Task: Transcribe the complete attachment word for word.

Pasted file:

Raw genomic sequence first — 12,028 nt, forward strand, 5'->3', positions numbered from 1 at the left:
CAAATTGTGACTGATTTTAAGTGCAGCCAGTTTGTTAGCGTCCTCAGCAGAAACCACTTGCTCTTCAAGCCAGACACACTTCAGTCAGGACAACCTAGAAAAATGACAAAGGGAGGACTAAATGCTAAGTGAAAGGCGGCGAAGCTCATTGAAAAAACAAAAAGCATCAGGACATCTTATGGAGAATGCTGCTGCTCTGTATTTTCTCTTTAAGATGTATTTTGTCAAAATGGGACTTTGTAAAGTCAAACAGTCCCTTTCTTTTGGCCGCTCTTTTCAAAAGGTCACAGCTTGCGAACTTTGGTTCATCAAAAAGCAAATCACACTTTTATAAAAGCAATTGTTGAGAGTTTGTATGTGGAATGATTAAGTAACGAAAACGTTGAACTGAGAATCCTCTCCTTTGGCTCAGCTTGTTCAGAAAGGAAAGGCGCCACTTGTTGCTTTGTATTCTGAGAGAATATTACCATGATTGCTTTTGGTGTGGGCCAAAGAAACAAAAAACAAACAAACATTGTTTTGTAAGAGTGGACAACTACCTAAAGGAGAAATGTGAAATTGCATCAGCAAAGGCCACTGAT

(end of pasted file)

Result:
Raw genomic sequence first — 12,028 nt, forward strand, 5'->3', positions numbered from 1 at the left:
CAAATTGTGACTGATTTTAAGTGCAGCCAGTTTGTTAGCGTCCTCAGCAGAAACCACTTGCTCTTCAAGCCAGACACACTTCAGTCAGGACAACCTAGAAAAATGACAAAGGGAGGACTAAATGCTAAGTGAAAGGCGGCGAAGCTCATTGAAAAAACAAAAAGCATCAGGACATCTTATGGAGAATGCTGCTGCTCTGTATTTTCTCTTTAAGATGTATTTTGTCAAAATGGGACTTTGTAAAGTCAAACAGTCCCTTTCTTTTGGCCGCTCTTTTCAAAAGGTCACAGCTTGCGAACTTTGGTTCATCAAAAAGCAAATCACACTTTTATAAAAGCAATTGTTGAGAGTTTGTATGTGGAATGATTAAGTAACGAAAACGTTGAACTGAGAATCCTCTCCTTTGGCTCAGCTTGTTCAGAAAGGAAAGGCGCCACTTGTTGCTTTGTATTCTGAGAGAATATTACCATGATTGCTTTTGGTGTGGGCCAAAGAAACAAAAAACAAACAAACATTGTTTTGTAAGAGTGGACAACTACCTAAAGGAGAAATGTGAAATTGCATCAGCAAAGGCCACTGAT